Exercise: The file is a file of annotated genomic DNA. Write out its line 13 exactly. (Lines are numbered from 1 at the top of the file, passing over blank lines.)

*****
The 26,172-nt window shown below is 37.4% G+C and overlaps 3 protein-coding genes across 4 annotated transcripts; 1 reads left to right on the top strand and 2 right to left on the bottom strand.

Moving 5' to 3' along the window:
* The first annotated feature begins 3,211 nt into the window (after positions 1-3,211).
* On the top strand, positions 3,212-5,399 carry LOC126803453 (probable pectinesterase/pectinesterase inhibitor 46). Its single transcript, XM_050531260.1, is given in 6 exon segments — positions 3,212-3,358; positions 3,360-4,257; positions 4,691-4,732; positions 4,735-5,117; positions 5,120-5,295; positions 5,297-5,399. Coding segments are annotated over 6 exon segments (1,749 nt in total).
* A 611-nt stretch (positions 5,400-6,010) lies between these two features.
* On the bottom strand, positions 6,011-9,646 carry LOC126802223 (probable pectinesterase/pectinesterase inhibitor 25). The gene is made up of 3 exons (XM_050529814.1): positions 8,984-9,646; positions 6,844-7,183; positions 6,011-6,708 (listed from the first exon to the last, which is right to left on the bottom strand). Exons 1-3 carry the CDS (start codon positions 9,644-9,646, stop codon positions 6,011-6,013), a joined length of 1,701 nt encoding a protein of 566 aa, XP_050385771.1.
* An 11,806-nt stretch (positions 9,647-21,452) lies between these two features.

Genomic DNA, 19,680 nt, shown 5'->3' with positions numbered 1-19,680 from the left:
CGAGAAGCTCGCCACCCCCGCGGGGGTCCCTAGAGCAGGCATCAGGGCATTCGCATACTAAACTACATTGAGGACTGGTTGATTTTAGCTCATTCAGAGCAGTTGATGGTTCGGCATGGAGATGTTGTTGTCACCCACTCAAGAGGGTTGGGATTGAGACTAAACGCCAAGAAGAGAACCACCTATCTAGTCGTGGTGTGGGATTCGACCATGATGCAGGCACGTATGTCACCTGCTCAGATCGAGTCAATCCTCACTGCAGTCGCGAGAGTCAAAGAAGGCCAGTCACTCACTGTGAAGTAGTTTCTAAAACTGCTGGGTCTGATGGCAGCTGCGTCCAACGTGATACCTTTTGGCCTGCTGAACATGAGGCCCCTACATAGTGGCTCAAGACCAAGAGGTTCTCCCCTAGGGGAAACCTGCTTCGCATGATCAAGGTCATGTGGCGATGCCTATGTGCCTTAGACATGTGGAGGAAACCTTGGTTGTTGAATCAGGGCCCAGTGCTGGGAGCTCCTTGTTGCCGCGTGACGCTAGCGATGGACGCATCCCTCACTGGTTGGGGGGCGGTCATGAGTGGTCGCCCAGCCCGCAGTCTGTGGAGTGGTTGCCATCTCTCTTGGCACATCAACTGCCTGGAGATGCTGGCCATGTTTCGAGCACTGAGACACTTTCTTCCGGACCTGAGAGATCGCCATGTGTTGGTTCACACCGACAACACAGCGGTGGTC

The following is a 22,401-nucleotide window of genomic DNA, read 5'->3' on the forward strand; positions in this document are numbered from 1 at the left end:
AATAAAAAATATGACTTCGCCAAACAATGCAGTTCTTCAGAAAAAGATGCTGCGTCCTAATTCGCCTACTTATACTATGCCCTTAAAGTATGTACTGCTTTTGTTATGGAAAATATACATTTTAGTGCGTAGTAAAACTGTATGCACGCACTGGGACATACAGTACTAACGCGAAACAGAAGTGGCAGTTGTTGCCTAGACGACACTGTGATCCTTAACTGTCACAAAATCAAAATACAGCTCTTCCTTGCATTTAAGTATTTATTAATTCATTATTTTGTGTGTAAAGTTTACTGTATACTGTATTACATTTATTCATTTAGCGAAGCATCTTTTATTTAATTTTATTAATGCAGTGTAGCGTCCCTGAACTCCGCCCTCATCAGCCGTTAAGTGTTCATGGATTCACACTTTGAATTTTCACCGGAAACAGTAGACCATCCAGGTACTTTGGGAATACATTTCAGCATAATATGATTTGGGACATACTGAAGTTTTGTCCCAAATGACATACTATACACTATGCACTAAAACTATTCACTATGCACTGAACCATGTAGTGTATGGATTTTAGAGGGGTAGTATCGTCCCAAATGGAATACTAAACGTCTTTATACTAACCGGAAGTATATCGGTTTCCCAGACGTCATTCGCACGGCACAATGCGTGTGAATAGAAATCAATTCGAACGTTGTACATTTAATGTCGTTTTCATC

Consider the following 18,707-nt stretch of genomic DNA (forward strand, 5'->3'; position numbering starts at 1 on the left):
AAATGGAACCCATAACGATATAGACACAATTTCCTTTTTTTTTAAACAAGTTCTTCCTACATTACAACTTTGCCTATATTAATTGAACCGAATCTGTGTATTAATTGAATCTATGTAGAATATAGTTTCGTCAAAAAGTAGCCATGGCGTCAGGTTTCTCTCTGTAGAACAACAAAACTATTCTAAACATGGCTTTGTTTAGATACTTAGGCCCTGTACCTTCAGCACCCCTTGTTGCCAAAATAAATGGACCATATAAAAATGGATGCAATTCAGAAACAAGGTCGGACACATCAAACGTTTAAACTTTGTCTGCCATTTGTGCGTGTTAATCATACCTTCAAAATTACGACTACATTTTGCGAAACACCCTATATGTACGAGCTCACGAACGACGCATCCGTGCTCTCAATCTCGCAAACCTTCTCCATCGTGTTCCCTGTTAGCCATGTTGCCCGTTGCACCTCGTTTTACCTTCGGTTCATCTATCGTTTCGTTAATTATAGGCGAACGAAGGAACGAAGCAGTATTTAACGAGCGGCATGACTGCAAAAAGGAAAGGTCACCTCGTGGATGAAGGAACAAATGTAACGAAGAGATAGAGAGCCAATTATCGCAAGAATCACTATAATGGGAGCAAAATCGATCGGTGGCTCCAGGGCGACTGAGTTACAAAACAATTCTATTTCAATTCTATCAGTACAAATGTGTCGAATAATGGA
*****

AAATGGAACCCATAACGATATAGACACAATTTCCTTTTTTTTTAAACAAGTTCTTCCTACATTACAACTTTGCCTATATTAATTGAACCGAATCTGTGTATTAATTGAATCTATGTAGAATATAGTTTCGTCAAAAAGTAGCCATGGCGTCAGGTTTCTCTCTGTAGAACAACAAAACTATTCTAAACATGGCTTTGTTTAGATACTTAGGCCCTGTACCTTCAGCACCCCTTGTTGCCAAAATAAATGGACCATATAAAAATGGATGCAATTCAGAAACAAGGTCGGACACATCAAACGTTTAAACTTTGTCTGCCATTTGTGCGTGTTAATCATACCTTCAAAATTACGACTACATTTTGCGAAACACCCTATATGTACGAGCTCACGAACGACGCATCCGTGCTCTCAATCTCGCAAACCTTCTCCATCGTGTTCCCTGTTAGCCATGTTGCCCGTTGCACCTCGTTTTACCTTCGGTTCATCTATCGTTTCGTTAATTATAGGCGAACGAAGGAACGAAGCAGTATTTAACGAGCGGCATGACTGCAAAAAGGAAAGGTCACCTCGTGGATGAAGGAACAAATGTAACGAAGAGATAGAGAGCCAATTATCGCAAGAATCACTATAATGGGAGCAAAATCGATCGGTGGCTCCAGGGCGACTGAGTTACAAAACAATTCTATTTCAATTCTATCAGTACAAATGTGTCGAATAATGGA